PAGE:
• the completeness of all information provided to the auditor and in the financial statements,
  • representations relating to recognition, measurement, and disclosure (including the absence of knowledge of fraud or suspected fraud), and
  • information concerning subsequent events.

 

NOTE:  The representation letter is one of the required audit procedures. Refusal of management to provide a representation letter is considered a scope limitation and requires qualification of the auditor's opinion.

49

Letter of Audit Inquiry (4)

(Attorney's Letter)

The auditor will also obtain a letter from each attorney with which the client did business relevant to any litigation, claims, or assessments with which the client may have been involved.

  • Asks about any Litigation, Claims & Assessments
  • Includes Corroborate Information
  • Scope Limitation if NOT received
    • Results in a qualified or disclaimer of opinion
  • Management requests the inquiry, but the letter should be MAILED TO the Auditor. (TESTED)

50

Related Parties

 

What is the primary concern?

What 4 transactions suggests it is a Related Party transaction?

When a company has engaged in significant transactions with related parties, the auditor's primary concern is proper Disclosure & Presentation. 

 

Transactions that suggest involvement w/ related parties includes:

  1. Loans at zero or unusually low interest rates.
  2. Sales at prices at above or below fair market value.
  3. Large, non-recurring transactions occuring very close to the balance sheet date.
  4. Loan guarantees.

51

Subsequent Events

 

(Type 1, Type 2)

Subsequent Events - are events occuring during the time inverval between the balance sheet date & report date.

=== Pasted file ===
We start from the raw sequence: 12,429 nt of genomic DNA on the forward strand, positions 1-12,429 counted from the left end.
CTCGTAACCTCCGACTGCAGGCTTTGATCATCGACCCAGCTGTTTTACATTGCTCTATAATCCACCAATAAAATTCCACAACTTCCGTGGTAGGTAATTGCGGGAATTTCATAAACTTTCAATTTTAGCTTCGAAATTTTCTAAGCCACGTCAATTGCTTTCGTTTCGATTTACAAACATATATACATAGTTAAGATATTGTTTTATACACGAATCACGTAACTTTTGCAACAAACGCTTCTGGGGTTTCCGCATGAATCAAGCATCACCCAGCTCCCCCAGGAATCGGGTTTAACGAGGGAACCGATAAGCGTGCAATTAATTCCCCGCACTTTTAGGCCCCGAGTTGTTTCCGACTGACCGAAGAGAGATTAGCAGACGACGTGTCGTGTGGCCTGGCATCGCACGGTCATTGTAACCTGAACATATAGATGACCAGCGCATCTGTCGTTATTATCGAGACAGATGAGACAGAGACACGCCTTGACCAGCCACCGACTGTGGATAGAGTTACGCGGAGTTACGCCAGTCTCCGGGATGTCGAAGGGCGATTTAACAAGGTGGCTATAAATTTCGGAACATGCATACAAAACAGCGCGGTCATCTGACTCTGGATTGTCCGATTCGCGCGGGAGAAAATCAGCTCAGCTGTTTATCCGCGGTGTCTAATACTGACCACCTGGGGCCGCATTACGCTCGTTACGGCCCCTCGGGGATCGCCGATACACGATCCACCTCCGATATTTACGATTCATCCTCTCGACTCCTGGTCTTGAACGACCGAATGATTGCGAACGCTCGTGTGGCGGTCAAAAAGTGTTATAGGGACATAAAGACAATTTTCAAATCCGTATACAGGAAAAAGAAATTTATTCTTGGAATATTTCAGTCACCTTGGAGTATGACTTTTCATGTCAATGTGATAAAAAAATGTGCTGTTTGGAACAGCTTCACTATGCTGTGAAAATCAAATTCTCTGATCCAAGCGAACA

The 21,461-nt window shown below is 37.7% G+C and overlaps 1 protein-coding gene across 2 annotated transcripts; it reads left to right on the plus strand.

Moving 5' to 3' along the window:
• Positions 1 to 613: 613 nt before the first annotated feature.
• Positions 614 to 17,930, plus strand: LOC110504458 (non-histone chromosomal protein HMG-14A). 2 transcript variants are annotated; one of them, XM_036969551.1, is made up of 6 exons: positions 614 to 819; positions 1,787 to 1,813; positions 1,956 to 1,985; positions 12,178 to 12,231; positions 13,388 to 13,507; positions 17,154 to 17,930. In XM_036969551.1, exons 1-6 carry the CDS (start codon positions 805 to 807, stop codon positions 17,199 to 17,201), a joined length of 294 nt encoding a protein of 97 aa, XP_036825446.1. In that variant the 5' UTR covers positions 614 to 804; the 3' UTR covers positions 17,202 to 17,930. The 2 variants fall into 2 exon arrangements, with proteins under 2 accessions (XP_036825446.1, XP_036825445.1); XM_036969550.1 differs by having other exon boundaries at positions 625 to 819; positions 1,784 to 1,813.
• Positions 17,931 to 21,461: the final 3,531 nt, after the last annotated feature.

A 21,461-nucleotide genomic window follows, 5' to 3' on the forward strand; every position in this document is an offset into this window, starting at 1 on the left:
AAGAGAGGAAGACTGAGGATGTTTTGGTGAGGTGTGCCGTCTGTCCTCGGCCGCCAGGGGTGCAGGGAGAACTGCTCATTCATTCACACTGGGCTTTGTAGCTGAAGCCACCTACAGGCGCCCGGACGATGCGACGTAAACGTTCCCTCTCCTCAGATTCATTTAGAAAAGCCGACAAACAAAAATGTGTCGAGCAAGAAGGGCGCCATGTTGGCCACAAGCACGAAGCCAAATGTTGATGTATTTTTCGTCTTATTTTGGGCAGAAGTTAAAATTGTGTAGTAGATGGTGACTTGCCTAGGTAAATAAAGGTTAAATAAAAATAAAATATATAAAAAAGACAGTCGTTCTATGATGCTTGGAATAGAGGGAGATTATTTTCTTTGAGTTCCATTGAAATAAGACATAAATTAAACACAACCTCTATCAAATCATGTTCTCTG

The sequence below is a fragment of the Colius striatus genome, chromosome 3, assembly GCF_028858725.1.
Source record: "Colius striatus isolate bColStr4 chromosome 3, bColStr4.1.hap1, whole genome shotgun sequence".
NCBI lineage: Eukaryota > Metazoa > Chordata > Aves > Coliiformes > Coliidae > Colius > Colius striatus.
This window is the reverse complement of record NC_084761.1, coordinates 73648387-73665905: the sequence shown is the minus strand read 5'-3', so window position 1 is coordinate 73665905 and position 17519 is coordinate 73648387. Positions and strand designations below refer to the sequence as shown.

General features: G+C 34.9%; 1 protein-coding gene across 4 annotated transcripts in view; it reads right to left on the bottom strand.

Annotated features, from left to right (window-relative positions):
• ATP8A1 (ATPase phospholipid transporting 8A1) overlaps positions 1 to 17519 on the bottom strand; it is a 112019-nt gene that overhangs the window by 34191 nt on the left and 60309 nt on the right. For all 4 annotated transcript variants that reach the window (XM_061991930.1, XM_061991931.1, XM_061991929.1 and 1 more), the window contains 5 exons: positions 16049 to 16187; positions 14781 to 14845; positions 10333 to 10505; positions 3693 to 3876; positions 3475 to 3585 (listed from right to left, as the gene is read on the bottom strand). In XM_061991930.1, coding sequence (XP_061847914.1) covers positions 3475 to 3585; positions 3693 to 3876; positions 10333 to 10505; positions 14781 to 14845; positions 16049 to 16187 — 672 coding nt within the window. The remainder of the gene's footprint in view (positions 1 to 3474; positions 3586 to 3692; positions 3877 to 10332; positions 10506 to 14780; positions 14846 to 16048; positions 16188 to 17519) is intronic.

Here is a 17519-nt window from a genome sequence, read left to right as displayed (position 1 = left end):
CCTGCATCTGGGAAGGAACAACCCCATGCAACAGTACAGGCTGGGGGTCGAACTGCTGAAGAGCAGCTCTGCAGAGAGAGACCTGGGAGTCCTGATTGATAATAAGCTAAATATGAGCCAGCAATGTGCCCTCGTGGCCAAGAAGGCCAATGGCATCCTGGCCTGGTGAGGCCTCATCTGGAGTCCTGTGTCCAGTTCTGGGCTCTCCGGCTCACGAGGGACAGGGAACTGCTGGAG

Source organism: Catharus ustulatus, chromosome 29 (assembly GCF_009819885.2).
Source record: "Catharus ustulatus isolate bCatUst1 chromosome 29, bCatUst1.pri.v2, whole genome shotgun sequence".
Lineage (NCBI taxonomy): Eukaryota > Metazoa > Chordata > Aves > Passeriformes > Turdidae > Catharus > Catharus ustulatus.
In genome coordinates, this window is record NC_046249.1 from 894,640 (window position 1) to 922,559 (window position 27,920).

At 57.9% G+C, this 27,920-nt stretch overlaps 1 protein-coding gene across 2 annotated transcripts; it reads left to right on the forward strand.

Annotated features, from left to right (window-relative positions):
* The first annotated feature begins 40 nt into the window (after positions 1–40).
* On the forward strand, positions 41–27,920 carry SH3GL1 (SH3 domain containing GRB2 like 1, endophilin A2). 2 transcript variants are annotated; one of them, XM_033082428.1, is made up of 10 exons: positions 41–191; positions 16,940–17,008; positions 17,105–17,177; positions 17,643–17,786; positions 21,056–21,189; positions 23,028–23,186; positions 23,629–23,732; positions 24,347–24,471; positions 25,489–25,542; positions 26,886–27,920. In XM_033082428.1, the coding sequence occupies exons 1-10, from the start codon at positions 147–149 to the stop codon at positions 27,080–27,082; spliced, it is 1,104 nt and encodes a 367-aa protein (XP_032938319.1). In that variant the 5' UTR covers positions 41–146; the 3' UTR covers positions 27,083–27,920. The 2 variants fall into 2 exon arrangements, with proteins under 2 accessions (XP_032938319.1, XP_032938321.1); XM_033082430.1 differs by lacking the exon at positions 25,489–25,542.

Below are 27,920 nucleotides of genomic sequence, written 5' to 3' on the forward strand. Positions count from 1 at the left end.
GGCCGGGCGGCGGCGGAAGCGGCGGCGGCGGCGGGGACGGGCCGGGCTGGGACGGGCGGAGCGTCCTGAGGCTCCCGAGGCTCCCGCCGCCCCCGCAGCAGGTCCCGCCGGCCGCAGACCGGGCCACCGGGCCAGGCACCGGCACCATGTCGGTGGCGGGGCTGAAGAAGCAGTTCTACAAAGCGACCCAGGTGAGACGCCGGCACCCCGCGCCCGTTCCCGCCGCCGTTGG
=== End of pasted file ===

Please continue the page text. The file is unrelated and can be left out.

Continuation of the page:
• Type 1 - some events provide evidence of conditions existing at the balance sheet date that require adjustments.

  • Type 2 - some events that do not affect the balance sheet, as the condition did NOT exist at the balance sheet date, but still represent important information that should be Disclosed.

52

Specialists

 

What are 3 considerations regarding a Specialist's work?

 

TESTED

Auditor must be cautious about the references to the work of a specialist in the audit report. 

  1. Auditor must understand the methods & assumptions underlying the specialist's work, & must be able to evaluate the results of that work.
  2. Auditor must condsider the specialist's Competence & Objectivity (Independence) .
  3. The auditor MUST NOT REFER to the specialist's in the audit report if it contains an unmodified opinion. (TESTED)

53

When should an Auditor refer to a specialist in the Audit Report?

The auditor should not refer to the work or findings of a specialist in an audit report with an unmodified opinion. If, however, the auditor modifies the report (issues a modified opinion) and wishes to facilitate an understanding of the emphasis-of-matter or other-matter paragraph or the reason for the qualification, the work of the specialist may be mentioned.

 

The only time the auditor should refer to the work or findings of a specialist in the audit report would be if reference to the specialist's findings clarifies an emphasis-of-matter or other-matter paragraph (such as for an unusually important subsequent event) or facilitates an understanding of a departure from an unmodified opinion.

54

Use of Internal Auditor

 

(Objectivity & Competence)

The external auditor will have to evaluate the objectivity & competence of internal auditors & the internal audit funciton  in determining whether or not internal auditors can provide direct assistance to the auditor in performing audit procedures.

 

Internal Audit Objectivity

  • Internal auditors should be free of bias or conflicts of interests, & whether they are subject to the undue influence of thers such that the professional judgment of internal auditors may be overridden or otherwise affected.

Internal Audit Competence

  • External Auditor will evaluate the knowledge & skills of the internal audit fuction
  • When appropriate, indivudual internal auditors, to determine if they are sufficient to enable the internal auditors to perform dilgently with the appropriate level of quality. 

55

What are 3 areas where the Internal Auditor can assist the External Auditor?

  1. Gaining an Understanding of the Internal Control Structure - Internal Auditor will be a source of information about the structure. 
  2. Testing Control - The internal auditor can obtain evidence for review by the external auditor. 
  3. Substantive Testing - The internal auditor can pull appropriate documents & assist the external auditor in locating assets to prove their existence.